Singapore, one of the first countries outside China to report a coronavirus case, initially managed to control its outbreak without resorting to lockdown measures. The city-state banned all short term visitors and imposed a strict surveillance and quarantine regime to keep infections in check. But last week, it closed schools and workplaces as the number of cases surged above 1,000 – many of them linked to migrant workers.
In nearby Hong Kong, authorities tightened border controls with mainland China and told civil servants to work from home soon after detecting its first case in late January. When the outbreak subsided a month later, workers returned to their offices. But in late March, they were told to go back home amid a spike in infections linked to overseas travellers. In recent days, the territory has banned public gatherings of more than four people, closed its airport to foreign arrivals and shuttered some bars and restaurants.
Meanwhile, Japan, which now has nearly 5,000 cases, declared a state of emergency on Tuesday as the government sought to obtain more powers to press people to stay home and businesses to close. It also banned travellers from more than 70 countries, including China, United States and several European nations.
With the virus now having reached 184 countries and territories, experts said it could take months for countries to reopen their borders.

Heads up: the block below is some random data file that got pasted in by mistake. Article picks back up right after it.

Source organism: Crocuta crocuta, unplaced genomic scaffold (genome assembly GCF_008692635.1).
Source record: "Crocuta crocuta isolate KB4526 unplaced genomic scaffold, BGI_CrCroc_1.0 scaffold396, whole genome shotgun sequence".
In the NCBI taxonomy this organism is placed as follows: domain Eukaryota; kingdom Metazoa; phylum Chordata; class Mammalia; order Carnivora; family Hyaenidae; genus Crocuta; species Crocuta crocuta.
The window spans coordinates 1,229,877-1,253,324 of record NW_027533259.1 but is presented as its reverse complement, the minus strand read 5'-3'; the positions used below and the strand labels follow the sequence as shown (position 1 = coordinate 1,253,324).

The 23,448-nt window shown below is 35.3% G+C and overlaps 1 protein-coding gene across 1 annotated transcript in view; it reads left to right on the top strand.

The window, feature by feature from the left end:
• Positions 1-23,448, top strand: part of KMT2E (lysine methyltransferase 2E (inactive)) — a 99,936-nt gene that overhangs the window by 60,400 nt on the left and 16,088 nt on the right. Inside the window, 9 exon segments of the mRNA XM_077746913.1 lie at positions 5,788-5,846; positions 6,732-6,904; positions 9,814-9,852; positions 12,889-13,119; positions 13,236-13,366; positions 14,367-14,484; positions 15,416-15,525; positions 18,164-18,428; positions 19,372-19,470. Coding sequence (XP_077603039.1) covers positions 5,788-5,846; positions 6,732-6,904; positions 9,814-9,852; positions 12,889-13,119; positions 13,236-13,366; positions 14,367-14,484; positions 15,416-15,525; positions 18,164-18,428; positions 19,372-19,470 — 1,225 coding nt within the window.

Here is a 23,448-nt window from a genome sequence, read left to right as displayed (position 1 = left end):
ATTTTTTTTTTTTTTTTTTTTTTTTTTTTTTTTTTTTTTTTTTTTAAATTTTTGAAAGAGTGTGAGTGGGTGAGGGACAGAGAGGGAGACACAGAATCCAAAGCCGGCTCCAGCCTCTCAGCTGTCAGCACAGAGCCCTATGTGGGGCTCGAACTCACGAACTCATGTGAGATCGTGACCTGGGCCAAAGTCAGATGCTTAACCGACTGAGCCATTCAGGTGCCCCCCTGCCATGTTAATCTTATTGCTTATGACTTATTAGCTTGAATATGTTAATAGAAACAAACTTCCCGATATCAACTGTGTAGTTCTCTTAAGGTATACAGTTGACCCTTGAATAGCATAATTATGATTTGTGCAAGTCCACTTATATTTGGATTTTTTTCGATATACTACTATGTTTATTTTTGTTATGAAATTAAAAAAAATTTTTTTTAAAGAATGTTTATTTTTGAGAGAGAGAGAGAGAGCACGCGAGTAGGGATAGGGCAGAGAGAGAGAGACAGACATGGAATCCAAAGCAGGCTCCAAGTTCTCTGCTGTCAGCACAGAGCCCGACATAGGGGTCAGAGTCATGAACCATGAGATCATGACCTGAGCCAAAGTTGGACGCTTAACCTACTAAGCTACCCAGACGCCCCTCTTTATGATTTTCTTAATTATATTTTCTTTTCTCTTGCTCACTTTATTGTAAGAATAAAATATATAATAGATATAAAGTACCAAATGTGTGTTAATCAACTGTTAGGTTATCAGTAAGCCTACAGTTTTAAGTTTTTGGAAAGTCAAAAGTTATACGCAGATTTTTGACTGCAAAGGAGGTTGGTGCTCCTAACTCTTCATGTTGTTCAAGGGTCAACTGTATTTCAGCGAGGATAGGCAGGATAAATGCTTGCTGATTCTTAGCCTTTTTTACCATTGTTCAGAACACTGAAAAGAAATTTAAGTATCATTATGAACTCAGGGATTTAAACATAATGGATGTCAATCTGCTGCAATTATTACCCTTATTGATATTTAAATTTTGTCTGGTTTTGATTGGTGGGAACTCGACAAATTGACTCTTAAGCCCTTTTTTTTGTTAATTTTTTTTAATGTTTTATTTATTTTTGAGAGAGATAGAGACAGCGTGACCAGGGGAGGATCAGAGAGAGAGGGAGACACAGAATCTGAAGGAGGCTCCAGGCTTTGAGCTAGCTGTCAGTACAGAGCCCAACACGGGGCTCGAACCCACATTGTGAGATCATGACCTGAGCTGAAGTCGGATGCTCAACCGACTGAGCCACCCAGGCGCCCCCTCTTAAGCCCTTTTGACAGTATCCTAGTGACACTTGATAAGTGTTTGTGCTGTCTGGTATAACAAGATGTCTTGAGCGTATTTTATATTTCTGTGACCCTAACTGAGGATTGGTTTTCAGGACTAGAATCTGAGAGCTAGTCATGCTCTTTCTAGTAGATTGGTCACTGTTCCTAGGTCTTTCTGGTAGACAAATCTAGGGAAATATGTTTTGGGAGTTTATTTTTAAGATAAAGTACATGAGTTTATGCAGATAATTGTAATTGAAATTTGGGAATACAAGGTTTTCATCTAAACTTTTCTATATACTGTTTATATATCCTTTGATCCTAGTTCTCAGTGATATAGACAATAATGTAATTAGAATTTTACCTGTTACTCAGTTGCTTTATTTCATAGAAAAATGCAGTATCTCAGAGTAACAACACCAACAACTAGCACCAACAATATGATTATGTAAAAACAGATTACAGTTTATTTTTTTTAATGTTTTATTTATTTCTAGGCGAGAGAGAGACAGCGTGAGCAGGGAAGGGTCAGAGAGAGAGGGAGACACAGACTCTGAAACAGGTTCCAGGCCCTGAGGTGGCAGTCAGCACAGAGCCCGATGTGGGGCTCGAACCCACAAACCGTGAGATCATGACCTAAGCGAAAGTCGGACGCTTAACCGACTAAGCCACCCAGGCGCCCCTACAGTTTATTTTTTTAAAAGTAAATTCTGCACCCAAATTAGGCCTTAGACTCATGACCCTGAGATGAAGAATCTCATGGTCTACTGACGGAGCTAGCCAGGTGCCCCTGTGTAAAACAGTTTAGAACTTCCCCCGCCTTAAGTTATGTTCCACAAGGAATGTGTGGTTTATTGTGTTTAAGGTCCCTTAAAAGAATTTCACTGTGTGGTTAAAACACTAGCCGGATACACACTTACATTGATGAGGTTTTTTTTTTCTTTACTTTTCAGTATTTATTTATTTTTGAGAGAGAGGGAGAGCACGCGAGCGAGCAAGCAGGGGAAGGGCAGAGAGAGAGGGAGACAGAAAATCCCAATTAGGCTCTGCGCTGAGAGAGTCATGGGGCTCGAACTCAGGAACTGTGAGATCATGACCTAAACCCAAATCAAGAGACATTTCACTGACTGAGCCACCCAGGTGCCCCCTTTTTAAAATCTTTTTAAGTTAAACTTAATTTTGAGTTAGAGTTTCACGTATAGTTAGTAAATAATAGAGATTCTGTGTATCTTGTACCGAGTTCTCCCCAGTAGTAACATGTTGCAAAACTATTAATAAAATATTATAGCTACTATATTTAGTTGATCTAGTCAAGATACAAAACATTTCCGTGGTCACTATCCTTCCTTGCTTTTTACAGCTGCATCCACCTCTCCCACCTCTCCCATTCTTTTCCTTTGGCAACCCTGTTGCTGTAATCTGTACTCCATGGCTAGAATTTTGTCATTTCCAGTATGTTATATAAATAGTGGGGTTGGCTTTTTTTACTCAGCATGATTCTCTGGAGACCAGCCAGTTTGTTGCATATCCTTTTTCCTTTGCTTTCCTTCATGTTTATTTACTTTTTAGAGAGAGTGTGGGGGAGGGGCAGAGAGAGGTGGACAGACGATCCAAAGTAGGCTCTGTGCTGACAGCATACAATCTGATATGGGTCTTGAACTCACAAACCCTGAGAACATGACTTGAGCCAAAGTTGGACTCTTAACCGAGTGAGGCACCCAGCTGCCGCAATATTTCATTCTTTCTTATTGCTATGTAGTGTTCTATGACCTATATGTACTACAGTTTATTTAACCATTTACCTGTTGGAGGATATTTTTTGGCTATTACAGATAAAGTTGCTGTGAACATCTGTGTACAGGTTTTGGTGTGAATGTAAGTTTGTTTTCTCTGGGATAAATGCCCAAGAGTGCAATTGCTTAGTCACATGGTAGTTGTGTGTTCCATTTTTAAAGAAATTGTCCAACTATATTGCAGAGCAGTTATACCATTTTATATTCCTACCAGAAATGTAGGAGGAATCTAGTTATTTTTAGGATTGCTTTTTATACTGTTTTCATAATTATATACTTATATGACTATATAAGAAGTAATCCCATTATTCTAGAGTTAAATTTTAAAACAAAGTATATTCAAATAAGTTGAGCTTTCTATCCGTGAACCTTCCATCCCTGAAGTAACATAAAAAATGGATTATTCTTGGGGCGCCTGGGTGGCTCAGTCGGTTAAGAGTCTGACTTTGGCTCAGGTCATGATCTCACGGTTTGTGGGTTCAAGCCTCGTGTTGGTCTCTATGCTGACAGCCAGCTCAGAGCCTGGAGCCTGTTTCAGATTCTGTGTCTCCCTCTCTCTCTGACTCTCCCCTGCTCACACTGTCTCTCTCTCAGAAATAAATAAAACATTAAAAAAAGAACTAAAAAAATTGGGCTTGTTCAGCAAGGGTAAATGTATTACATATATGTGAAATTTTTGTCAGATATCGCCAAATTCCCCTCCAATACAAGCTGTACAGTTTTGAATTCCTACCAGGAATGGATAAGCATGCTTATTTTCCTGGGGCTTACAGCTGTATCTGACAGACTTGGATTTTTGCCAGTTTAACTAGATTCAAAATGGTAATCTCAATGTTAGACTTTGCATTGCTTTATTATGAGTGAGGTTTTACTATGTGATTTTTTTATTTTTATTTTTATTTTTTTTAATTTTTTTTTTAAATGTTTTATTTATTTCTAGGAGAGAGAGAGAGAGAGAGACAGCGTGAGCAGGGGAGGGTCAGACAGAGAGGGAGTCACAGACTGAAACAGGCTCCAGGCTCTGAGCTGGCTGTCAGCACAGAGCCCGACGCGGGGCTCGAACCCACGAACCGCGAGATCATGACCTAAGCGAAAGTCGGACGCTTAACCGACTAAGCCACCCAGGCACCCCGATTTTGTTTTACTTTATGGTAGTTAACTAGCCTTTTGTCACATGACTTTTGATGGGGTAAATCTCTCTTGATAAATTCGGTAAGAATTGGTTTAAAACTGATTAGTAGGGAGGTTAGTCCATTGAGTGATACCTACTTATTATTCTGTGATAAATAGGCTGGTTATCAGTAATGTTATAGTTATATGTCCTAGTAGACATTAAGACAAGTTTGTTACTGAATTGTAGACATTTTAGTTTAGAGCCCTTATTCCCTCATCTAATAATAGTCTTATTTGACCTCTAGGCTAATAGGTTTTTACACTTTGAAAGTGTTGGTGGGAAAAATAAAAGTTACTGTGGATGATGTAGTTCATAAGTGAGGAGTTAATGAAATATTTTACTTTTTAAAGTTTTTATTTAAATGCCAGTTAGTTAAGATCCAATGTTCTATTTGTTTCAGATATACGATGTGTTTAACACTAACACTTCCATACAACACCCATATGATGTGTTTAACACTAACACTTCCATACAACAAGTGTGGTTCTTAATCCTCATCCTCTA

“I anticipate there will be significant disruption to international travel for at least the next three months, and likely even longer if countries are unable to sufficiently stamp out community transmission,” said Teo Yik Ying, dean of the Saw Swee Hock School of Public Health at the National University of Singapore.
“While there are encouraging signs emerging from some of the worst-hit countries in Europe, the reality is there are countries in South and Southeast Asia, Africa, and also Latin America that are starting to see community transmission. This means, any attempt to relax border restrictions can result in importations that go on to seed the second wave of community transmission. As such, countries will naturally exercise caution before they allow trans-national travel.”
Dr John Nicholls, a scientist at the University of Hong Kong who is studying the effects of temperature on SARS-CoV-2, agreed.
The coming summer months in the northern hemisphere could give countries in the north a respite from the virus, but “the worst is yet to come” for countries about to enter the winter months in the southern hemisphere, said Nicholls.
“So don’t expect international travel for next few months, or even longer,” he said.